I covered some similar themes in my recent submission on Aotearoa government national security long-term insights briefing but with slightly different framing. Fundamentally, in a 21st century, multi-polar geopolitical reality, do smaller states like Aotearoa (let alone India, Brazil, EU and UK) really need to “choose a side”? Or should we all be thinking more deeply about our own technological sovereignty as well?
In my mind, this is as much a technology architecture question as a geopolitical one: unbundling existing stacks and co-investing with entities from likeminded countries (including US and China if they want) towards a globally decentralised governance, open-source, open-supply-chain tech stack - to provide a realistic alternative choice to “with us or against us” rhetoric?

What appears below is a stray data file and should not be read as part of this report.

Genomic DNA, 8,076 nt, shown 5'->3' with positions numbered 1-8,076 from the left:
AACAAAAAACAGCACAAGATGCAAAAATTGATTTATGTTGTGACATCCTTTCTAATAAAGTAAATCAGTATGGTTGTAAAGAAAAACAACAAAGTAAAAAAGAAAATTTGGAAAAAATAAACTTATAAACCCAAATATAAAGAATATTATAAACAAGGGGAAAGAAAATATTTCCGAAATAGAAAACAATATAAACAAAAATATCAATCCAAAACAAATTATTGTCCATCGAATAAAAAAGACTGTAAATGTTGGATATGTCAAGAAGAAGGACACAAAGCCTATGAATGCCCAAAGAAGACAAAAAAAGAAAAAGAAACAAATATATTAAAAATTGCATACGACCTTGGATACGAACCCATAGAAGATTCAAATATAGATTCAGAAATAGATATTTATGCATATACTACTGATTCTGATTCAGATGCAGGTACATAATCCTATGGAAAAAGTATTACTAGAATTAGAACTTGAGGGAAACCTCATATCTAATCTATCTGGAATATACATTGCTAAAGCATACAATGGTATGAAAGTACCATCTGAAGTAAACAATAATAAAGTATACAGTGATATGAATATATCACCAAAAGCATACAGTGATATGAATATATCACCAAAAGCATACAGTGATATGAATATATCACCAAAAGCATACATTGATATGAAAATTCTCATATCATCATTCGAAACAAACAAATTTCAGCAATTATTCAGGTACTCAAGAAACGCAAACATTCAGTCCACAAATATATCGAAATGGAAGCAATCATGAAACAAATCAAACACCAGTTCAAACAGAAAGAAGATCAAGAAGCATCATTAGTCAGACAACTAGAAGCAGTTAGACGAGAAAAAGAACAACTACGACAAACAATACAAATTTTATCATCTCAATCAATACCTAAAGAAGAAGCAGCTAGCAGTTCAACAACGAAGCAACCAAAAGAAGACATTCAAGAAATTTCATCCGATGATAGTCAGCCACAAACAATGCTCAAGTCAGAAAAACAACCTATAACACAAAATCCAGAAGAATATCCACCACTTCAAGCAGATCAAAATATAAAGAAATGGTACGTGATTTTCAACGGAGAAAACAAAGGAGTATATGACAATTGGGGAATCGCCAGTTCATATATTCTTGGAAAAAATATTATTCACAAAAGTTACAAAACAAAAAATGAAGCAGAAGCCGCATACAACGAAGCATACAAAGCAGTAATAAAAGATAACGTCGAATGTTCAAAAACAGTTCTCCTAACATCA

(See also: Balaji Srinivasan on the nascent India Stack.)
The future is already here, unevenly distributed, etc…
🗓️Annual predictions season
Two excellent contributions so far to the annual end-of-year predictions season:
Independent tech sector analyst Benedict Evans provides his annual presentation exploring macro and strategic trends in the tech industry: Three Steps to the future, 70+ slides full of data and pithy insights into what’s going on and what’s next.
Amy Webb writes the Future Now Institute’s annual letter: 2021 Signals Inventory + 2022 Look Ahead. The FNI’s signals inventory is the most comprehensive resource of its kind on the internet - and the predictions are mostly familiar themes to Memia readers over the last year, but I was intrigued by this 2022 projection: